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Money matters

Times are tough. We see the signs daily in newspaper headlines, vacant storefronts and slumping tourist numbers.

But what about our local nonprofits, those organizations dedicated to making Aspen and the Roaring Fork Valley a better place to live? How are they weathering the storm?

“The health of our local nonprofits has been greatly affected by the economy … it’s been a rough few years,” said Ellen Freedman, executive director of the Aspen Valley Community Foundation, a nonprofit organization that granted $1.3 million to 70 valleywide nonprofits in 2002.



According to Freedman, nonprofits are suffering, in part, because the pool of money available to them has dwindled. Government funding has been slashed, even disbanded in some sectors; foundations have seen their assets decline, thus limiting the number of grants they can make; and individuals, no matter how wealthy, have been forced to scale back their charitable contributions.

The result? “More nonprofits are asking for an increasingly limited number of dollars,” said Steve Graham, executive director of the Denver-based Colorado Resource Center, which provides technical assistance and other types of support to nonprofits across the state.




Still, the big picture is not all that grim, according to those with their finger on the pulse of Colorado’s and the Roaring Fork Valley’s nonprofits.

“Fortunately, we haven’t seen a lot of nonprofits go out of business,” said Freedman, noting she can’t think of one that has shut its doors entirely due to economic reasons “But they have had to look at how they’re structured, how they do their fund raising, and we’ve definitely seen program cuts.”

CRC’s Graham agrees. “Nonprofits have been affected by the economy’s downturn in a variety of ways,” he said. “But it’s also provided many opportunities for nonprofits.”

In fact, many nonprofits are not only surviving, they’re thriving or, at the very least, building a better future for themselves and their constituents.

“What we’re seeing are nonprofits doing a much better job of running an organization than in the past,” said Graham. “They’re building a solid community base by making themselves a necessary and solvent part of the community. They’re proving that they do contribute, and that they are a good place to invest.”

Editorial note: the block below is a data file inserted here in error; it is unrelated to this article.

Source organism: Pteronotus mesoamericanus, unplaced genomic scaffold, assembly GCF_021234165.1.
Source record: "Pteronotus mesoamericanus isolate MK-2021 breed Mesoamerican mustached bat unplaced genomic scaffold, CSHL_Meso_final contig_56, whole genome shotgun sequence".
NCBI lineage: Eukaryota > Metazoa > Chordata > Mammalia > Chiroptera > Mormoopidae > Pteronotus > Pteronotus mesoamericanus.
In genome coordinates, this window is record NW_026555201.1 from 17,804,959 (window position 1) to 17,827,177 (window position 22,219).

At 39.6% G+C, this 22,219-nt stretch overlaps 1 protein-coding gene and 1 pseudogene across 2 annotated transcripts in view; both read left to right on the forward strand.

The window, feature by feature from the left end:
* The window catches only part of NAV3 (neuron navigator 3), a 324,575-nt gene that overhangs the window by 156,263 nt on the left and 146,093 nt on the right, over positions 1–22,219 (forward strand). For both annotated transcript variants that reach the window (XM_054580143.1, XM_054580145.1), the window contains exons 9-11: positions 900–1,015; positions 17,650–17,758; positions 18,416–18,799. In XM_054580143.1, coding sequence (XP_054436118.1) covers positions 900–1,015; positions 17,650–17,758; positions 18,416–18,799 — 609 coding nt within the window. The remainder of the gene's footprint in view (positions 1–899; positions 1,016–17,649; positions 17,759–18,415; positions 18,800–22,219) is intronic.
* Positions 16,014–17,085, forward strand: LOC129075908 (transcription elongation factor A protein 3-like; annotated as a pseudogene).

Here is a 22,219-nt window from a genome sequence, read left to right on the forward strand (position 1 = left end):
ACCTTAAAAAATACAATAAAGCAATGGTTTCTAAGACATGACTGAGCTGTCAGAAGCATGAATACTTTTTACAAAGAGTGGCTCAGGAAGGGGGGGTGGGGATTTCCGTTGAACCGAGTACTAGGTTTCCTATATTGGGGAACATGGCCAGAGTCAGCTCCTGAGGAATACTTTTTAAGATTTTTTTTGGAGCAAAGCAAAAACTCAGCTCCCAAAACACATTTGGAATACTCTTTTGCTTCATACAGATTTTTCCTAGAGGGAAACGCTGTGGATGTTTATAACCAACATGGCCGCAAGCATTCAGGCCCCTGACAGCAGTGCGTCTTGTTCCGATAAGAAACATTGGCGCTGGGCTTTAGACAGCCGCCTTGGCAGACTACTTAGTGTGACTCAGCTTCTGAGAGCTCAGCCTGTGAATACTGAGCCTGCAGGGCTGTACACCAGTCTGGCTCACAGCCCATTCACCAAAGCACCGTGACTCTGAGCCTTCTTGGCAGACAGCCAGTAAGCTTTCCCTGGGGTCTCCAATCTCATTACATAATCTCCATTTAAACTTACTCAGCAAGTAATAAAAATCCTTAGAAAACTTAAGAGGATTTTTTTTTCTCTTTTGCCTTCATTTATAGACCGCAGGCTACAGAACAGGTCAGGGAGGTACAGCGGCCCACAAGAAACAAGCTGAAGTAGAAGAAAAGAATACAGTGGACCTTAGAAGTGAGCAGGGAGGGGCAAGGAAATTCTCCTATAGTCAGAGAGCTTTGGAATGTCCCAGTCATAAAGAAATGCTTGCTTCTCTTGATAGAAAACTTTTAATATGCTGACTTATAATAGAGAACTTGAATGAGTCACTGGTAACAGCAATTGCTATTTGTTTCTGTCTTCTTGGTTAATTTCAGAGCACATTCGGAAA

This holds true in the Roaring Fork Valley – but that doesn’t mean it’s been easy to stay afloat.

“When times are tough, nonprofits have to get creative. They have to think of ways of doing business that they’ve never thought of before,” said Freedman. “But we have a great number of creative people working for our nonprofits who’ve risen to the challenge. They’re thinking more entrepreneurially than they ever have before.”

In addition to generating more fund-raising schemes and charging for previously free services (which isn’t always a bad thing, notes Freedman, as it helps create “ownership” in those services), nonprofits have had to think outside the box when it comes to cutting expenses, creating budgets, relying on boards of directors and planning for the long haul.

“The healthiest nonprofits are the ones that go beyond their mission,” said Graham. “And the ones that diversify their funding sources.”

Diversity, agrees Freedman, is perhaps the most obvious reason some nonprofits are flourishing while others are floundering.

“Having all your eggs in one basket is a very dangerous place to be … that’s what the past few years have shown us,” she said.

With all of this in mind, The Aspen Times decided to take an in-depth look at the health of our valley’s nonprofits.

Since there are some 200 nonprofits from Aspen to Parachute, profiling them all would be impossible. Rather, we selected a diverse group of organizations – representing the arts, health and human services, youth, sports, and the environment – that are doing something right, whether it be diversifying funding, creating new fund-raising opportunities, or upping the quality of their offerings.

What follows are their survival stories.


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